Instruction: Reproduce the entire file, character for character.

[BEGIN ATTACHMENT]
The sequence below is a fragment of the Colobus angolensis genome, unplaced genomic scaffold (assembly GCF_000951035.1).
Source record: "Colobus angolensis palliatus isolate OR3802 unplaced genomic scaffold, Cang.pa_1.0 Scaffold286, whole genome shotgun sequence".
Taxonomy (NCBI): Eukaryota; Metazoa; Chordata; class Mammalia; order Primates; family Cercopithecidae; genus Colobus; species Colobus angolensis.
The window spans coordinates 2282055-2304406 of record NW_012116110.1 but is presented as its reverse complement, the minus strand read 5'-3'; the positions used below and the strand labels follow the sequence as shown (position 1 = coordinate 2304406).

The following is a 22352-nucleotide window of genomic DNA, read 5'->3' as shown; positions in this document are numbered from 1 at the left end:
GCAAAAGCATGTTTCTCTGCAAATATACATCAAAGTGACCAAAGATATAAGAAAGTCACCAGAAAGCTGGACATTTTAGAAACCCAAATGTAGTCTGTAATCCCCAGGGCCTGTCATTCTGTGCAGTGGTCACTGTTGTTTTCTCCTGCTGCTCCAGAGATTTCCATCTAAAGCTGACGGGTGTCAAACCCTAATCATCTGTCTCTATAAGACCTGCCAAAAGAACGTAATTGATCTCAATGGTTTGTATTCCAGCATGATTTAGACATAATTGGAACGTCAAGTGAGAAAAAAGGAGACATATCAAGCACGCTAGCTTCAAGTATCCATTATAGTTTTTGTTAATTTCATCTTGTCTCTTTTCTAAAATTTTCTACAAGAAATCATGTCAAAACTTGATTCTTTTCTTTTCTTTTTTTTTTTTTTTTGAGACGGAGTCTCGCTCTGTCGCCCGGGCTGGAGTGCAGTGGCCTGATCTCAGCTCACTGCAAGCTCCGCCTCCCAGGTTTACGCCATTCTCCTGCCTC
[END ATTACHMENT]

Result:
The sequence below is a fragment of the Colobus angolensis genome, unplaced genomic scaffold (assembly GCF_000951035.1).
Source record: "Colobus angolensis palliatus isolate OR3802 unplaced genomic scaffold, Cang.pa_1.0 Scaffold286, whole genome shotgun sequence".
Taxonomy (NCBI): Eukaryota; Metazoa; Chordata; class Mammalia; order Primates; family Cercopithecidae; genus Colobus; species Colobus angolensis.
The window spans coordinates 2282055-2304406 of record NW_012116110.1 but is presented as its reverse complement, the minus strand read 5'-3'; the positions used below and the strand labels follow the sequence as shown (position 1 = coordinate 2304406).

The following is a 22352-nucleotide window of genomic DNA, read 5'->3' as shown; positions in this document are numbered from 1 at the left end:
GCAAAAGCATGTTTCTCTGCAAATATACATCAAAGTGACCAAAGATATAAGAAAGTCACCAGAAAGCTGGACATTTTAGAAACCCAAATGTAGTCTGTAATCCCCAGGGCCTGTCATTCTGTGCAGTGGTCACTGTTGTTTTCTCCTGCTGCTCCAGAGATTTCCATCTAAAGCTGACGGGTGTCAAACCCTAATCATCTGTCTCTATAAGACCTGCCAAAAGAACGTAATTGATCTCAATGGTTTGTATTCCAGCATGATTTAGACATAATTGGAACGTCAAGTGAGAAAAAAGGAGACATATCAAGCACGCTAGCTTCAAGTATCCATTATAGTTTTTGTTAATTTCATCTTGTCTCTTTTCTAAAATTTTCTACAAGAAATCATGTCAAAACTTGATTCTTTTCTTTTCTTTTTTTTTTTTTTTTGAGACGGAGTCTCGCTCTGTCGCCCGGGCTGGAGTGCAGTGGCCTGATCTCAGCTCACTGCAAGCTCCGCCTCCCAGGTTTACGCCATTCTCCTGCCTC